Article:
Scion is a NZ Crown research institute that specialises in research, science and technology development for the forest, wood and wood-derived materials and other biomaterial sectors.
TimberLab was involved early in the design phase of this iconic project under an ECI (Early Contractor Involvement) agreement to assist the design team with DfMA (Design for Manufacture and Assembly) principles. The ECI agreement also allowed TimberLab to commit to production and allocate appropriate manufacture space.
Our experience in complex and bespoke manufacturing was instrumental in helping to resolve and refine the structural timber system. We worked with the project team to create the design concept, then to develop and test the components and systems used in this project.
Early collaboration meant we were able to explore options at concept phase, which in turn ensured the final design was efficient to manufacture, both in time and cost and was suitable for rapid site assembly.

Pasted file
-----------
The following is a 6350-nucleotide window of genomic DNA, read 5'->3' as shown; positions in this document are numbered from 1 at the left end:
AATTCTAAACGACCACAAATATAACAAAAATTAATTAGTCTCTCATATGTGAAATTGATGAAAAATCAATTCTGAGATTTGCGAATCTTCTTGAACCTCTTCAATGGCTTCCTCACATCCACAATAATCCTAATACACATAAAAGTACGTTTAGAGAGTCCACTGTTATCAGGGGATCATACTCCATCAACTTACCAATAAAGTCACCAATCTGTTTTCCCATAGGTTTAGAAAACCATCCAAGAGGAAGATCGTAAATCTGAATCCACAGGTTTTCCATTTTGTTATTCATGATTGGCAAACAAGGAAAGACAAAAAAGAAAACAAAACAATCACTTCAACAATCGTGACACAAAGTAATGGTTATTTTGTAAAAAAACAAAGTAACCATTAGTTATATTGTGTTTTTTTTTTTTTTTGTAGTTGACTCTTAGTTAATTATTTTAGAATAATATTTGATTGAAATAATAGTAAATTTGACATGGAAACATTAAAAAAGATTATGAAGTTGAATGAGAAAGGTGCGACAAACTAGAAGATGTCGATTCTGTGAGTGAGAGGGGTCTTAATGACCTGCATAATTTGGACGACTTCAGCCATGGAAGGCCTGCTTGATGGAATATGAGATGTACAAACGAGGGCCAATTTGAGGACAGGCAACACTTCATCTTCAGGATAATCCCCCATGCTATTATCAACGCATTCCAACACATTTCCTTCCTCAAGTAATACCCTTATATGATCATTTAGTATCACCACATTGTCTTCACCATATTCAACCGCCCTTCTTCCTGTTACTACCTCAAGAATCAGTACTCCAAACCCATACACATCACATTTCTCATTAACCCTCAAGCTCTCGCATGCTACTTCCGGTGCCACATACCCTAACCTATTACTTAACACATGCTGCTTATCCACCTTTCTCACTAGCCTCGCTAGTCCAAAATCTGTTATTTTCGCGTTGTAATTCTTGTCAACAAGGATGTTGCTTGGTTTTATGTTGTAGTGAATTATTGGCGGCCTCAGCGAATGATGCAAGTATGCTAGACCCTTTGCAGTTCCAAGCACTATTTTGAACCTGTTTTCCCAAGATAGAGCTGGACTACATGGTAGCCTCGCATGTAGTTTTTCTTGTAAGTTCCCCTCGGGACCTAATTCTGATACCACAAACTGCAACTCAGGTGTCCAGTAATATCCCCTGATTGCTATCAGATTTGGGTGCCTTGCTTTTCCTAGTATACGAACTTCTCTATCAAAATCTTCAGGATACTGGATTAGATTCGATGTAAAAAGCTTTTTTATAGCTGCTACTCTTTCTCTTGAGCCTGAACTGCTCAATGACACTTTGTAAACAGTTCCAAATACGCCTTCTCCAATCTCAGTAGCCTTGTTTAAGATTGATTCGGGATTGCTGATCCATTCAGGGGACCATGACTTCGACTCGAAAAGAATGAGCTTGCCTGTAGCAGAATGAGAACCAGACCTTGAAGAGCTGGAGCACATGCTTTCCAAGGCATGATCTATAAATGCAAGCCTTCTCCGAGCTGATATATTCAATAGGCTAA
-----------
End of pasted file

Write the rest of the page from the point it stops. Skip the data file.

TimberLab’s skills in digital manufacturing made us the ideal supply partner for this project. Our draughting team completed an accurate 3D model of over 5,000 parts that made up the LVL diagrid, LVL floor and roof framing, Glulam entry beams and custom metalwork connections.
The LVL diagrid alone required the rapid CNC processing of 4,248 parts of LVL to enable us to laminate the 88 finished diamond and triangle-shaped frames. TimberLab’s expertise in CAM + CNC processing, backed up with our modern manufacturing equipment allowed us to utilise multiple CNC machines in tandem to complete this process with consistency and speed.
TimberLab worked with Dunning Thornton and Scion to manufacture test joints. This allowed for proof testing of the diagrid nodes prior to finalising the design.
With no precedence in NZ, such an ambitious design meant that developing the diagrid node connections and understanding their ability to withstand the load demands was critical to a successful outcome.
CREDITS: Scion Research
Project Manager / QS: RDT Pacific / Architect: RTA Studio + Irving Smith Architects / Engineer: Dunning Thornton Consultants
Source: Treetop Solutions News